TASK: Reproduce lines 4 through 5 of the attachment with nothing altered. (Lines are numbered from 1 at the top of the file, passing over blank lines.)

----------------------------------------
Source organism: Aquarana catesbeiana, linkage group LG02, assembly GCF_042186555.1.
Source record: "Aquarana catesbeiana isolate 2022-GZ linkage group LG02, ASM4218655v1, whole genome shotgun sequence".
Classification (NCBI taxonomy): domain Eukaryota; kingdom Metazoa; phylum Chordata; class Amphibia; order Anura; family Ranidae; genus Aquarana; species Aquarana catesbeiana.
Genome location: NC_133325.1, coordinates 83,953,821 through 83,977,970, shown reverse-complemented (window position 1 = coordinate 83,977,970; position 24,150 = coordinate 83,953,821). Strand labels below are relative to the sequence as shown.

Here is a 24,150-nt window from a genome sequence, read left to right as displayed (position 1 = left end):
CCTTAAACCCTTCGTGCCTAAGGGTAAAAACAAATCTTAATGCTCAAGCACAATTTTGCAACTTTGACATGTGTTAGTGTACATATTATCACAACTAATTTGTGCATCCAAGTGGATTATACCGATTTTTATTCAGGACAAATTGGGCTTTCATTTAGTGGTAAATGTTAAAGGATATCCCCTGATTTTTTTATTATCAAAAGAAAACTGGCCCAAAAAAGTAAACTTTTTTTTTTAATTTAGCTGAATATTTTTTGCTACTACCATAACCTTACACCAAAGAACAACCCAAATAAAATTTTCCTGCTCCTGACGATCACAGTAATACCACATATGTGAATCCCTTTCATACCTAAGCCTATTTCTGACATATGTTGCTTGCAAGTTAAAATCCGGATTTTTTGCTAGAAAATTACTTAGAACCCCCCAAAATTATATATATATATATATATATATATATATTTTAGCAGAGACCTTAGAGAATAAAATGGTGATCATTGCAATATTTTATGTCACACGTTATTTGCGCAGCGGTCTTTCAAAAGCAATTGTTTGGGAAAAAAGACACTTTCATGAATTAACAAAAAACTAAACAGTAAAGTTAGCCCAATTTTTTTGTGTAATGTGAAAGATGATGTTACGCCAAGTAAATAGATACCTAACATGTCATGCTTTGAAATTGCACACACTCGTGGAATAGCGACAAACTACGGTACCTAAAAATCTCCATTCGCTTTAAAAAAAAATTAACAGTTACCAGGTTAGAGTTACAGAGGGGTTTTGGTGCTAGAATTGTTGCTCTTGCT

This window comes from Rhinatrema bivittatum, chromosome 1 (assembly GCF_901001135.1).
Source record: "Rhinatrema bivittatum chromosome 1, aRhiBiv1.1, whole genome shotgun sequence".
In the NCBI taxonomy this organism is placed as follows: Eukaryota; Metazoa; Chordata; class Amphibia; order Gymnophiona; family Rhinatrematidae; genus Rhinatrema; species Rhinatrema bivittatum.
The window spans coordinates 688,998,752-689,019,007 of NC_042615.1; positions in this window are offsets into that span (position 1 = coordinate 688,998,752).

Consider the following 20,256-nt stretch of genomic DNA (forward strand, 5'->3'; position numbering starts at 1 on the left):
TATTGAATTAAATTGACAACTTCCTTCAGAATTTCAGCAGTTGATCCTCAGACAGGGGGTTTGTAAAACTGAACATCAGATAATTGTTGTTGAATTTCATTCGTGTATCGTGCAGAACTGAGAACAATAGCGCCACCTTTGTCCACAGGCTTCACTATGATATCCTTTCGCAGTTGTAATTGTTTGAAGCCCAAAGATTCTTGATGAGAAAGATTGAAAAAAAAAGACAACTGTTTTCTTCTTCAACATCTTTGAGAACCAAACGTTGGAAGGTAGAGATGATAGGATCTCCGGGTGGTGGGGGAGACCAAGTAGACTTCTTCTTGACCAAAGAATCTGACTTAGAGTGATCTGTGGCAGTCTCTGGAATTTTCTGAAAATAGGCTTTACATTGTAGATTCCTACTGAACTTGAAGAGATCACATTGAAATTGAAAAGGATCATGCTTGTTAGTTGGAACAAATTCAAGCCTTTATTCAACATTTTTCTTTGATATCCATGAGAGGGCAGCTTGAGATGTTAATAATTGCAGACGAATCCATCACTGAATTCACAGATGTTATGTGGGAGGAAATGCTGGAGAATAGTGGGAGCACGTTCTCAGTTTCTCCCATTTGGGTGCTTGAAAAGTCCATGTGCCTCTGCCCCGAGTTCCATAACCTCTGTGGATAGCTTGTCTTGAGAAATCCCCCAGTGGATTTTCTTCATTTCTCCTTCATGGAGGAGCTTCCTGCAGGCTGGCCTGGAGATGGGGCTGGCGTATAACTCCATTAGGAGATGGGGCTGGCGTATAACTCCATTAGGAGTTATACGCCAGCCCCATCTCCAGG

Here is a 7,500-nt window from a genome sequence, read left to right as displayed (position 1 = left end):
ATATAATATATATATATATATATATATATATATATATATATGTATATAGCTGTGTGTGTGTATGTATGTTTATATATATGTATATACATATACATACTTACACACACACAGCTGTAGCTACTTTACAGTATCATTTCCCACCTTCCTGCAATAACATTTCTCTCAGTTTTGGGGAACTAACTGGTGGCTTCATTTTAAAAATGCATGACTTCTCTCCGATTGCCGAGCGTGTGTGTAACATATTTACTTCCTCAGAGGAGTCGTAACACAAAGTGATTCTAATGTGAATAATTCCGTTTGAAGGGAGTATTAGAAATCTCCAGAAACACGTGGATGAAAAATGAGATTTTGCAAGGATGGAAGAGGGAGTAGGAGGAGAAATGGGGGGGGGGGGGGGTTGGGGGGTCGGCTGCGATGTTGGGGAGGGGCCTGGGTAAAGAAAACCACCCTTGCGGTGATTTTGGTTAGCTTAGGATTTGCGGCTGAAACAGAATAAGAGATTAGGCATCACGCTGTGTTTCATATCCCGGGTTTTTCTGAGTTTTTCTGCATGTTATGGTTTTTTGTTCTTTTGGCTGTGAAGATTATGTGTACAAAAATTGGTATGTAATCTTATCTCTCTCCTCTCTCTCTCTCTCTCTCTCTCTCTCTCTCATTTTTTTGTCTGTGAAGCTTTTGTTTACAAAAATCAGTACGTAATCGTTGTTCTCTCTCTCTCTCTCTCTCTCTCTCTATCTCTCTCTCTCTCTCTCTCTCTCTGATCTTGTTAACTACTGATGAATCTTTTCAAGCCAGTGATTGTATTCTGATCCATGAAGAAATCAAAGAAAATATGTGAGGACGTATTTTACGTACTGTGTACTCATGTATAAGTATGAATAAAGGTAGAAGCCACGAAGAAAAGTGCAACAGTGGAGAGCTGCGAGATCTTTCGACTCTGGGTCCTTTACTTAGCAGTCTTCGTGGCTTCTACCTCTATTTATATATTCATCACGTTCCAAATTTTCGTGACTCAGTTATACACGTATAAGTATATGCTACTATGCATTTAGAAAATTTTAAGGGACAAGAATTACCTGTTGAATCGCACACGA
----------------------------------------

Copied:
Genome location: NC_133325.1, coordinates 83,953,821 through 83,977,970, shown reverse-complemented (window position 1 = coordinate 83,977,970; position 24,150 = coordinate 83,953,821). Strand labels below are relative to the sequence as shown.

Here is a 24,150-nt window from a genome sequence, read left to right as displayed (position 1 = left end):